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Comedy Festival week one: A guide for the overwhelmed

Apr 22, 2016 Theatre

The tyranny of choice, eh? This year’s NZ International Comedy Festival line-up is more diverse than ever, which means opening the brochure can trigger an overwhelming sense of anticipatory FOMO. Before you resort to panic-booking tickets to the first familiar face from Friday night TV, here are the acts we’re excited to see in week one – a mix of international visitors and local faves.

3 international acts to see this week:

James Acaster

White Background James

British comedian James Acaster is a master of narrative. Returning to the fest for the second time, his brand-new show is set to sell-out. Go if you love imaginative musings on the mundane.

Reset, 23-30 April and 3-7 May, The Classic. Read Metro’s review.


circflicFelicity Ward

If you have IBS, you spend a lot of time thinking about the nearest loo. Award-winning Aussie comedian Felicity Ward’s latest show delves into the taboo realities of living with anxiety, depression and IBS and aims to remind us all how outrageously funny they can be.
What If There Is No Toilet? 26-30 April, Herald Theatre. Read Metro’s review.


Beth Vyse


From hastily selecting a new nipple to being told, if she was lucky, photos of her chest may end up in a surgery brochure, Beth Vyse’s battle with breast cancer wasn’t free of humorous moments. Her stand-up show offers some of the highlights. Read Frances Morton’s interview with the British comedian hereAs Funny As Cancer, April 23 and April 26-30, Vault at Q Theatre.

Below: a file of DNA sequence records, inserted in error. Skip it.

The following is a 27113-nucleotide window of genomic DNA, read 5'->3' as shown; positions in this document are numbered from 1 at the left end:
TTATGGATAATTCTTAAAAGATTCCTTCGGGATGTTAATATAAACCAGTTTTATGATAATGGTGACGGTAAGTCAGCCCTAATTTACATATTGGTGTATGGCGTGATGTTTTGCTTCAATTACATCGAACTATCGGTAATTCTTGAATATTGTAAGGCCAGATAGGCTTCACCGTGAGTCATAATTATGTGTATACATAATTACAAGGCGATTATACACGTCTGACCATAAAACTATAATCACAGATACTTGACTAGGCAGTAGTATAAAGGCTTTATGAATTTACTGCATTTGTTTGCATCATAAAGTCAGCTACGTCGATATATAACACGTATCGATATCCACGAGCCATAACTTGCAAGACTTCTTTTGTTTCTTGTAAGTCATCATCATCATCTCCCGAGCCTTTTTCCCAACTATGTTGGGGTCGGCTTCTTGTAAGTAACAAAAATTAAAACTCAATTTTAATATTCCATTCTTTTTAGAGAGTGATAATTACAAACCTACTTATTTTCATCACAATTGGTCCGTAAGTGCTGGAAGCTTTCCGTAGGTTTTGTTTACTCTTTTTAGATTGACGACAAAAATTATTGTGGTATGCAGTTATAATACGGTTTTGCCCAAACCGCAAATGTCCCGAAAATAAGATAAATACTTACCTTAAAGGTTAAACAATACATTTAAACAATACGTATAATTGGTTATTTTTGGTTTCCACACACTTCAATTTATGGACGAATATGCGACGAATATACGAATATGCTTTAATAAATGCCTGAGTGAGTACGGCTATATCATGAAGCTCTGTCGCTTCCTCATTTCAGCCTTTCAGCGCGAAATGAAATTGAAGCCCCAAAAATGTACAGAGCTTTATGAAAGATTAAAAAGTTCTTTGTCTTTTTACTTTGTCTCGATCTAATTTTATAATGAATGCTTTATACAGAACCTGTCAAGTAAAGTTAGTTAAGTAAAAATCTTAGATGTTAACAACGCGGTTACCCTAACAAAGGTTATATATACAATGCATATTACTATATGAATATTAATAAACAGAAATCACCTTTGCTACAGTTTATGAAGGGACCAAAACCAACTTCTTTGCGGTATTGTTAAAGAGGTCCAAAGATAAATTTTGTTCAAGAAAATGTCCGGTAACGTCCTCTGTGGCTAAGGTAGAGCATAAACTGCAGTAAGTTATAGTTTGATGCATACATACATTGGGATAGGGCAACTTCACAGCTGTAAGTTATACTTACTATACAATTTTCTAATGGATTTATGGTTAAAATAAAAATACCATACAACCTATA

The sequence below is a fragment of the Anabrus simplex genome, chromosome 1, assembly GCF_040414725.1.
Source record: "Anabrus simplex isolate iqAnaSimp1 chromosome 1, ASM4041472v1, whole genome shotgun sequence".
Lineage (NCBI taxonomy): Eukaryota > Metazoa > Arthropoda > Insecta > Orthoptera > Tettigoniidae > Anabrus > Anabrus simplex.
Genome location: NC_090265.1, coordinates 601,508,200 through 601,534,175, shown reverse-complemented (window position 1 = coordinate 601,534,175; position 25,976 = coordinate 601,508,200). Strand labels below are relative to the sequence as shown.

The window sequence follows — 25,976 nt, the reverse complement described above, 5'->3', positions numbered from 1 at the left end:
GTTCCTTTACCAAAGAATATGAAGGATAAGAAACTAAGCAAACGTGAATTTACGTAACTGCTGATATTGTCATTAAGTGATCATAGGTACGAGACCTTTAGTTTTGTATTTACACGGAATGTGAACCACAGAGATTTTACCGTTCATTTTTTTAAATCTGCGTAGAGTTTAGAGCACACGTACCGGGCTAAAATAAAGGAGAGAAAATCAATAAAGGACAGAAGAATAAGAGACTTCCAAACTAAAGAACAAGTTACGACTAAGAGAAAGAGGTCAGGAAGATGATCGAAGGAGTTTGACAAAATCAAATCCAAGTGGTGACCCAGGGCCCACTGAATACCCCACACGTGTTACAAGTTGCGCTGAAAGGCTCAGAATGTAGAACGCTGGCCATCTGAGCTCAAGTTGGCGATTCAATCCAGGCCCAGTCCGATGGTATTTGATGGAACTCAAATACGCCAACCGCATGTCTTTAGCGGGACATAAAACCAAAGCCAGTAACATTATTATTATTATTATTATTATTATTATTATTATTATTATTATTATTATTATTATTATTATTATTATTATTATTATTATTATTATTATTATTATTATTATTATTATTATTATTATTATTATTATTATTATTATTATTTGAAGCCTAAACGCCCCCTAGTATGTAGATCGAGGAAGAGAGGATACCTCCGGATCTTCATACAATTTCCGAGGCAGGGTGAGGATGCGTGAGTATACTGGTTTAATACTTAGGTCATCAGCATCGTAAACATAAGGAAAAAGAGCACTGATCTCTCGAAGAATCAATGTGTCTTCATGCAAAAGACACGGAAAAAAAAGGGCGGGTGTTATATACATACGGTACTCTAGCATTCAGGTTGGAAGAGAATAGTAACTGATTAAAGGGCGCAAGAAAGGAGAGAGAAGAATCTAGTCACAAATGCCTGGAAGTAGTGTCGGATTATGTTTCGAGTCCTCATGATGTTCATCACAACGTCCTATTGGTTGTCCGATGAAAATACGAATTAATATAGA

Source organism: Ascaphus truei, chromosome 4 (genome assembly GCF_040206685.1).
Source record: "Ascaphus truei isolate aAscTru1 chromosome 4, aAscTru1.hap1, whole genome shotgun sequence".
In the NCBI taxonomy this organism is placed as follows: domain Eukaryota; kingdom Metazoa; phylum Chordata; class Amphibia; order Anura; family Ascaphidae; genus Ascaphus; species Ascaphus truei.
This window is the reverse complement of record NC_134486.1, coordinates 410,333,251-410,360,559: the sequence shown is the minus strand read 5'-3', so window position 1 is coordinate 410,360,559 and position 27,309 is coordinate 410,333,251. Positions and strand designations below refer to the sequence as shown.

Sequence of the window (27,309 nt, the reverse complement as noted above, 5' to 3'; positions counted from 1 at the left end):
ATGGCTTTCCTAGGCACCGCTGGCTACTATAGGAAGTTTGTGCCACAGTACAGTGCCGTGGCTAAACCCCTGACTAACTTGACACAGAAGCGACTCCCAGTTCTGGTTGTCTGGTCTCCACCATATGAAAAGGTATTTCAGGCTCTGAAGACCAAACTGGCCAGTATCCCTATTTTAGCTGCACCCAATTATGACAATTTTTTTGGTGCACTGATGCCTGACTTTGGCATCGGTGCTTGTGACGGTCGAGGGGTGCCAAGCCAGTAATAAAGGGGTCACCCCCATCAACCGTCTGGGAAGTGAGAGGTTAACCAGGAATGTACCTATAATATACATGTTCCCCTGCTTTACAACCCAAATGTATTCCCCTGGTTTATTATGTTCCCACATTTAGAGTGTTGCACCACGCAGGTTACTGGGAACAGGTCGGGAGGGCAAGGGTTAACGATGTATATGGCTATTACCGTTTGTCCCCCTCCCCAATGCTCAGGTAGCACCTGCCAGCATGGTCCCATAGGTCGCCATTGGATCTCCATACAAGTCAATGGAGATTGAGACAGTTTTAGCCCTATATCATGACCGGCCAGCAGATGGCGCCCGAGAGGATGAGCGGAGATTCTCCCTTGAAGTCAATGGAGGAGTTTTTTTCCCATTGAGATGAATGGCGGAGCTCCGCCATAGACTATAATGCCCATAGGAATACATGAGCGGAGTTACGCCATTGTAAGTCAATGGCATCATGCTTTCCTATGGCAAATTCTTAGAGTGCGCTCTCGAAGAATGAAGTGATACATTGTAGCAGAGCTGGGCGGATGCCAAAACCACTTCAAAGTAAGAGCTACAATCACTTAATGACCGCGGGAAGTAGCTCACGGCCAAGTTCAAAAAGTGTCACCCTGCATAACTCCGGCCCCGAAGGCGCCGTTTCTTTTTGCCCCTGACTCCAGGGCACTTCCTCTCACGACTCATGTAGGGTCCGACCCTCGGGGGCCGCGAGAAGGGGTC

Four local stars:

Valley of the LolsRose Matafeo‘s back in the Southern Hemisphere for a few months before heading back to London where she relocated last year, and is nailing it so far, having picked up a nomination for Best Newcomer at MICF 2016. Endearingly awkward and always intelligent, she’s likely to create another must-see show. Valley of the Lols, 23-30 April, The Basement.


JamieBowenThree is the magic number for festival favourite Jamie Bowen. His latest show wraps up an unintentional trilogy about periods of crisis and reconciliation in his life. Now he’s just left with questions, funny ones. It Goes On, 23-30 April, Basement.


HamishParkinson-SquareHamish Parkinson
 won the coveted Billy T Award last year and is back with another surreal, clowning-based show that’ll refresh the stand-up palate. Moon Baby, 23-30 April, Basement Studio.


Frickin-Dangerous-BroFrickin Dangerous Bro – Smart, shambolic sketches from three very talented locals with frequent, infectious laughter breaks from the performers themselves. Read the review. 

New and hyped:

Stuart Bowden – New to NZ rather than the scene, Aussie Stuart Bowden’s whimsical stagecraft is a magical breather from conventional stand-up. Expect a unique blend of comedy, storytelling and cabaret.

Natasha Hoyland – 18 and already making waves, Natasha Hoyland’s debut NZ Comedy Fest show provides the answers to food’s greatest questions, from “What came first, the chicken or the egg?” to “Is kombucha just a scam?”. There will be puns (and maybe buns?). Read the review.


Melanie Bracewell and Angella Dravid The King Kylie of NZ Tumblr shares the stage with the unassuming and outrageous Angella Dravid for what promises to be a dynamic like no other. Read the review.

This year straight-talking Louise Beuvink applies her signature dark and dry comedy style to the subject of quarter life crises.

Easy group shows:

Alternative late-night line-up show Dope Joke Party is returning to the fest this year. Combining live music, airhorns, international and local guests and all sorts of unscripted surprises, it’s billed as the “most obnoxiously loud comedy show imaginable”. It’s a loose time. This week’s line-up is a doozy, featuring many of the aforementioned talent.

Meanwhile, Next Big Things presented by Ben Hurley is an opportunity to suss out the future of NZ comedy as 10 new and notable comedians take to the stage to deliver punchy sets.


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